Last Wednesday, Colorado school districts closed hundreds of K-12 schools in the Denver and northern Colorado area as a credible threat to student safety was identified late Tuesday. The suspect was an 18 year old senior who attended Miami Beach Senior High School in Miami Beach, Florida. Police described her as being “infatuated” with the Columbine shooting, a tragedy that on Saturday marked its 20th anniversary.
The series of events began Monday when she flew into Denver and purchased a pump-action shotgun and ammunition hours after arriving. On Tuesday, the FBI and Colorado authorities first became aware of her presence in the state, resulting in the lockdown of multiple Denver area schools, including Columbine High School. The threat to school safety continued into the next day when school districts around the Denver area closed from the risk to students. School districts that closed for the day included Denver, Arapahoe, Jefferson (where Columbine is located), Cherry Creek, Boulder Valley, and multiple others including some schools as far away as Weld County. Late Wednesday morning the FBI and Colorado authorities confirmed that the threat was over after the suspect was found dead from a self-inflicted gunshot wound near the base of Mt. Evans.
Despite the closure of the majority of K-12 schools in the area, most of the universities and colleges on the front range remained open on Tuesday and Wednesday. This included the Colorado School of Mines, which notified students of the threat and announced there would be a heightened police presence on campus. The decision to not close Mines for the day drew the ire of some students and parents. One student who posted onto whatsyourbeef, a website for Mines students to raise attention to campus issues, asked “Why is Mines still open?” and commented “I feel like this is totally disregarding the safety of Mines Students”. A Mines parent wrote on Twitter, “I’m very disappointed in your decision. Irresponsible frankly. Your top priority is the safety of your students”. Mines left the decision up to professors to decide whether or not to cancel classes for the day, some of which did end up canceling their lectures. Beyond the decision to not close schools, many in Colorado wondered how a troubled high school senior could gain such quick access to a firearm given her troubled actions.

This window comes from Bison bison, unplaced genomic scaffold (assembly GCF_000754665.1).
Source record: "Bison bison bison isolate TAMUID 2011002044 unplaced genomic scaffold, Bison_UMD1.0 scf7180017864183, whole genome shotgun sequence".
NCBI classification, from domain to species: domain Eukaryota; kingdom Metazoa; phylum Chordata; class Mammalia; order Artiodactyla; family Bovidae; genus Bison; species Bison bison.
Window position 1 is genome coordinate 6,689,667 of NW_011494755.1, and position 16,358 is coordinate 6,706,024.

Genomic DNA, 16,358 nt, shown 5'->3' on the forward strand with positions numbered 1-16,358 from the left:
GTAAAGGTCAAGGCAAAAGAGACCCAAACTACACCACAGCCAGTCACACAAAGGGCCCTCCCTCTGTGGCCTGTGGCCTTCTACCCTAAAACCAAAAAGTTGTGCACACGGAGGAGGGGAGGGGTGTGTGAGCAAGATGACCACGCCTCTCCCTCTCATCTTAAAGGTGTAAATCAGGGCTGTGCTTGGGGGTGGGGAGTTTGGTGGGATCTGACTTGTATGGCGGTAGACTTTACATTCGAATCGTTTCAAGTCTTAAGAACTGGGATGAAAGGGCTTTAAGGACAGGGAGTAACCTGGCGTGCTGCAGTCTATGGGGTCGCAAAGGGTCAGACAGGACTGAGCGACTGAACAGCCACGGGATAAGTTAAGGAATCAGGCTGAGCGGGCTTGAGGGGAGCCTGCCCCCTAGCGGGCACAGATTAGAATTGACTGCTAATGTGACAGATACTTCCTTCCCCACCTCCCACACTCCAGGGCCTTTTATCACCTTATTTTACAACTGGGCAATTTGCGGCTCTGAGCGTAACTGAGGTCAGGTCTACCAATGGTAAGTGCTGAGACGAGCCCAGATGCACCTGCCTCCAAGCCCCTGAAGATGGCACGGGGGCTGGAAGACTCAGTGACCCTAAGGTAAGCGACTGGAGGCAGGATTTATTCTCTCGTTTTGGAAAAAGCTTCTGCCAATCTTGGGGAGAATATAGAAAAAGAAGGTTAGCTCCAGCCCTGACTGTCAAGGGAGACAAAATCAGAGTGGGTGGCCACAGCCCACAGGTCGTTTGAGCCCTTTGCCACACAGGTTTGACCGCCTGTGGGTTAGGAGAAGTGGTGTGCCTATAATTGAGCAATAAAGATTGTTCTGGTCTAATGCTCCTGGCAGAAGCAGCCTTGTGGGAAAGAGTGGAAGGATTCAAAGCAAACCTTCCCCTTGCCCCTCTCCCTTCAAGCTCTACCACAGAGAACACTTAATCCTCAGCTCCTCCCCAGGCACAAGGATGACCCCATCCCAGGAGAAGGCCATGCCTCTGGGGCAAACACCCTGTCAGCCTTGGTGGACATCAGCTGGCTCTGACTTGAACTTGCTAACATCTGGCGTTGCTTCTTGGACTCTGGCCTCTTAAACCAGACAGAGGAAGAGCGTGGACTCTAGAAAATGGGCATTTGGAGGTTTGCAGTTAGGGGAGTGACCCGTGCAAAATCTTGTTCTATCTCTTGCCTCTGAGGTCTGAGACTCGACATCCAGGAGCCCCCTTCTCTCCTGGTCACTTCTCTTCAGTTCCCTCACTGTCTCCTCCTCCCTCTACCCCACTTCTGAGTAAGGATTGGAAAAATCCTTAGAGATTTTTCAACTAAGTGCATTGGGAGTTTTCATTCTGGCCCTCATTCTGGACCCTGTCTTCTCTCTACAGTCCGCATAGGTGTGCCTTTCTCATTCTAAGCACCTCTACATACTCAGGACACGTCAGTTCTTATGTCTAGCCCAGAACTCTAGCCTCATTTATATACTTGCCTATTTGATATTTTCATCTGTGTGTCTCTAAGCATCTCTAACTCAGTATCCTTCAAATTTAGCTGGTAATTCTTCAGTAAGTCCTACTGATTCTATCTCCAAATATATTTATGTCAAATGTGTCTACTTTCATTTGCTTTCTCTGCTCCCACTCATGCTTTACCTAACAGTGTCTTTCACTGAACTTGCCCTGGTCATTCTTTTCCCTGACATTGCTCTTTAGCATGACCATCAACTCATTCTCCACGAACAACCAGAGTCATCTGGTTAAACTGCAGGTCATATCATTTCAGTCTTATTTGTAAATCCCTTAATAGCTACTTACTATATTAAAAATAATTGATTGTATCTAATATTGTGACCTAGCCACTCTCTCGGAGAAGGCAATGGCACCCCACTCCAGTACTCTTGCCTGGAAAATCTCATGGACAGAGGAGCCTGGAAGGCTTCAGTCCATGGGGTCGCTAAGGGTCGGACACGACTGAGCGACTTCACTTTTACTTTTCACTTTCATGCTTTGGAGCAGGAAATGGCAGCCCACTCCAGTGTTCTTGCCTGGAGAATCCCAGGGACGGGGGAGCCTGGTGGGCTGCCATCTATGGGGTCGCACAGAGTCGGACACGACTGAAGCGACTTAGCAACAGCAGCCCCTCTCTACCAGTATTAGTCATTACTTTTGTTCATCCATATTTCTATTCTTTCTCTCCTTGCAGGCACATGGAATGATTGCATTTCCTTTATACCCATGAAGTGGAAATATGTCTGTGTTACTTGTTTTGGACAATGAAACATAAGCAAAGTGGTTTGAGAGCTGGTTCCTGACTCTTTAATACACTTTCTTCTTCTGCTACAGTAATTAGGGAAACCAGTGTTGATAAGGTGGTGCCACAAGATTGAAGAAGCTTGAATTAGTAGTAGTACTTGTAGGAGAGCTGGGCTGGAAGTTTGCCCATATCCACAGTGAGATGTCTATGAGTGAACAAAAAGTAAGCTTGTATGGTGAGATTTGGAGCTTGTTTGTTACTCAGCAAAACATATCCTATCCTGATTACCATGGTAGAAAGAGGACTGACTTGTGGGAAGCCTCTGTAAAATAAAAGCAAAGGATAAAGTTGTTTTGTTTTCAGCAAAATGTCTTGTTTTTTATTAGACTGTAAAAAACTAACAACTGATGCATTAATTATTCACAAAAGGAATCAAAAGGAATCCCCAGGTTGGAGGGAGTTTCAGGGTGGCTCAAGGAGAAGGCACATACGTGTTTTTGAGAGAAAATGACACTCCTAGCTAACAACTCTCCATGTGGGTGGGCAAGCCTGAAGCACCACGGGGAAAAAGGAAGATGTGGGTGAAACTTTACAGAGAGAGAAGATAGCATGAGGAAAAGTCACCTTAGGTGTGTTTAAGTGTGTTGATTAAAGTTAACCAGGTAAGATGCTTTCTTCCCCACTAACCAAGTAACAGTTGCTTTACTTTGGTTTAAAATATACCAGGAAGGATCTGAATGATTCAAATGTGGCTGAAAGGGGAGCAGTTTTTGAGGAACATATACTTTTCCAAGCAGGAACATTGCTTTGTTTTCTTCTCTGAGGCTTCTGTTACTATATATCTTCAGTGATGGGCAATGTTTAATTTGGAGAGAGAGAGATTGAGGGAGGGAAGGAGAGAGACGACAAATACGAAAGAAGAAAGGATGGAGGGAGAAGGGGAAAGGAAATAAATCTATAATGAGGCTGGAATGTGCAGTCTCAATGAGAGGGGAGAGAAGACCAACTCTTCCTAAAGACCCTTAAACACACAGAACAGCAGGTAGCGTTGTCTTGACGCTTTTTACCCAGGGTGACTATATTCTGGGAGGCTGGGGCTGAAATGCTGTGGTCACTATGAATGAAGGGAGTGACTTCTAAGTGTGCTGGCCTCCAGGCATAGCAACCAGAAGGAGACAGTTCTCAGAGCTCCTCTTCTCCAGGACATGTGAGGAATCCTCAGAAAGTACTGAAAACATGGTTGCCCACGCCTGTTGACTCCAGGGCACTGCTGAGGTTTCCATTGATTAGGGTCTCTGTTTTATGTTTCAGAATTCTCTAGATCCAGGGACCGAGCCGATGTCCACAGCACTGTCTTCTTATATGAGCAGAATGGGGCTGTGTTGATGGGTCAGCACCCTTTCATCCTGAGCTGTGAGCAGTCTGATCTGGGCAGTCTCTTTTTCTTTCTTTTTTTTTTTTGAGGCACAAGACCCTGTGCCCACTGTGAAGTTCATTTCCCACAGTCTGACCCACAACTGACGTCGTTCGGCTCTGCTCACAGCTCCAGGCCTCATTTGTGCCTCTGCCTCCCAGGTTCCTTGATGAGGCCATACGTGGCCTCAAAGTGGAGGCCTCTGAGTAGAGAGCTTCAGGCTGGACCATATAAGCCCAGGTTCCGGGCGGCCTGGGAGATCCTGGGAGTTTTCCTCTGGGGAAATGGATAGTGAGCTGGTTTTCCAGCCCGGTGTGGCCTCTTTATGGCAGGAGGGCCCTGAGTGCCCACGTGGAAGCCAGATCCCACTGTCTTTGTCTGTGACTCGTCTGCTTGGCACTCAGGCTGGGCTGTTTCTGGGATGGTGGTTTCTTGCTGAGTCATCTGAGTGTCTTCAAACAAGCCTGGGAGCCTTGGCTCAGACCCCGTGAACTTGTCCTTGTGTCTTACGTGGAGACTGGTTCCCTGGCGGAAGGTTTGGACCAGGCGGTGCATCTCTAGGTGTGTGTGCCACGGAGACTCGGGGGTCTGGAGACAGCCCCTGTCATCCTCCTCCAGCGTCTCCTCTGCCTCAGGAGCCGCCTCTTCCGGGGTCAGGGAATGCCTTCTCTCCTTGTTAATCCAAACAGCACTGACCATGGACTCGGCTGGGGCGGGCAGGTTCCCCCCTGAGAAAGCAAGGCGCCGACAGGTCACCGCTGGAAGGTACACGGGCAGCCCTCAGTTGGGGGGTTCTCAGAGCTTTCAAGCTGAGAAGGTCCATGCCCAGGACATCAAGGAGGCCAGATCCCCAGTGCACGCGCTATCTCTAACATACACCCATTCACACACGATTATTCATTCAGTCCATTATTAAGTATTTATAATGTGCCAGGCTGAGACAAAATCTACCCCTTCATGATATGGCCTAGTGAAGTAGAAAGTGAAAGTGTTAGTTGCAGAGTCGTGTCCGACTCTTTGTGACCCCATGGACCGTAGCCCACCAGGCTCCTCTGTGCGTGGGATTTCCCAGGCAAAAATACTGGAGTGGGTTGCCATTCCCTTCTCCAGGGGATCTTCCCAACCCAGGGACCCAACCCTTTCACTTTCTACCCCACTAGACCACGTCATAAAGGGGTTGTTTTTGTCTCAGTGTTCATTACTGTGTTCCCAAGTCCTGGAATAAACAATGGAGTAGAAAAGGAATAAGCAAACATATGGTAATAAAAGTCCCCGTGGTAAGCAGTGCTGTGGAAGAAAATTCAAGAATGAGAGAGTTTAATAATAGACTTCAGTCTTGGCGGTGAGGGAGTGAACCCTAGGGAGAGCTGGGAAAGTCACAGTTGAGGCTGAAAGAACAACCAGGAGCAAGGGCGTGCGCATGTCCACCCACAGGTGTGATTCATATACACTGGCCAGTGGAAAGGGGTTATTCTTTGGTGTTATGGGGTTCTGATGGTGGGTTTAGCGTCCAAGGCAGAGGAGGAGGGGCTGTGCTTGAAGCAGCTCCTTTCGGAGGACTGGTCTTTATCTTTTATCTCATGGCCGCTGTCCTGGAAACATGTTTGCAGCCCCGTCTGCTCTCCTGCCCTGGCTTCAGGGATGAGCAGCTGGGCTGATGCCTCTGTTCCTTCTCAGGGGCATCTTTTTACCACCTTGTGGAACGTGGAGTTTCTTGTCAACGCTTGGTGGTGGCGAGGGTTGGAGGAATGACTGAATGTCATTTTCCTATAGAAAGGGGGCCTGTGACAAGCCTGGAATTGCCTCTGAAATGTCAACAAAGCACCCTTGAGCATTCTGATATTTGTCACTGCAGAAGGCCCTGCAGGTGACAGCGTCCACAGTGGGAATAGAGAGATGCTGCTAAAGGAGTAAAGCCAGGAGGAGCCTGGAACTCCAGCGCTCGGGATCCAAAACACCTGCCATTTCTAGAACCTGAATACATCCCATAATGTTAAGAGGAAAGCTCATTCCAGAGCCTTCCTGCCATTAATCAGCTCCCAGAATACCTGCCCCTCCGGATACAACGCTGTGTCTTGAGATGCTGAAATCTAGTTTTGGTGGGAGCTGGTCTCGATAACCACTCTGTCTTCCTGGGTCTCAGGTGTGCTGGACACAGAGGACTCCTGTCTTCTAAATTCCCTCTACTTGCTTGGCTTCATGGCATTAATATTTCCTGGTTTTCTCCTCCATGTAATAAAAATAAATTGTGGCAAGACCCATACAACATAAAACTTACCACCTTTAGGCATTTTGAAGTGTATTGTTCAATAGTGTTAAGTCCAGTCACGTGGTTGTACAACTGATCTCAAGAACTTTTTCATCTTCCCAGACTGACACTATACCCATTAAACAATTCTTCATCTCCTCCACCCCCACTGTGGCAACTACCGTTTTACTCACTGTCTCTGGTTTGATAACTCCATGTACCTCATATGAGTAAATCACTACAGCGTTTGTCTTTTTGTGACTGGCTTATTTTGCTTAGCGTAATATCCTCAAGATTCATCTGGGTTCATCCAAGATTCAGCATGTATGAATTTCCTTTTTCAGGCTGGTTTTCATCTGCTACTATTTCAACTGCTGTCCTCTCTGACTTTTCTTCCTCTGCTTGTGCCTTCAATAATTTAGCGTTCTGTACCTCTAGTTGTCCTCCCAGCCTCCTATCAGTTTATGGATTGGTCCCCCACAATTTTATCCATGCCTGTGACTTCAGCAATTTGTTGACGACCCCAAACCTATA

The Colorado gun store that sold the suspect the shotgun confirmed through social media that she passed a background test and was then legally sold the weapon. Colorado Gun Broker, who sold the firearm, declared in their statement that “she did go through the full background check (4473), and was given a clearance by both NCIS and CBI. We had no reason to suspect she was a threat to either herself or anyone else”. Colorado gun laws allow for anyone 18 and older to purchase a shotgun or rifle with no waiting period regardless of what state you come from. Florida gun laws allow for anyone 21 years or older to purchase a shotgun with a 3-day waiting period. The suspect did not meet the requirements to buy a shotgun in her home state of Florida.
Colorado is no stranger to mass shootings in recent history. Although not the first major school shooting, Columbine is remembered as the event that made school shootings a part of American culture. The birth of 24-hour news at the beginning of the 21st century and the shooters’ manifestos have allowed for the Columbine shooters’ stories to live on past their deaths. A Washington Post analysis on the effects Columbine had on society found that Columbine was a guide for many recent school shooters. Multiple school shooters were found to be interested in Columbine, including both the Parkland shooter and the Sandy Hook Elementary School shooter. As quoted by The Washington Post, “In 20 – or nearly half – of those 46 school shootings [since Columbine], the perpetrator purposely used Columbine as a model”.
Looking into the future, multiple solutions have been proposed to combat these seemingly endless shootings across all ideologies, including strengthening current gun laws, arming teachers, and offering better mental health access. These options often lie in the hands of politicians, but the way school shootings are covered, which has seemingly been part of the problem, has begun to change rapidly since Parkland. From the Washington Post analysis, media shows “no names, no photos, and no notoriety for mass shooters in media coverage”, an issue that did more harm than good by inspiring future teens to commit these heinous acts. The calls for action by the public can serve as constant reminders for our public officials to once and for all offer a solution to the epidemic that continues to plague American schools. In the final conclusion of the Washington Post analysis, “the victims and survivors of school violence must not be forgotten, but to prevent another two decades of contagion and copycats, it requires a recognition that it is time to close the curtain on the spectacle of Columbine”.
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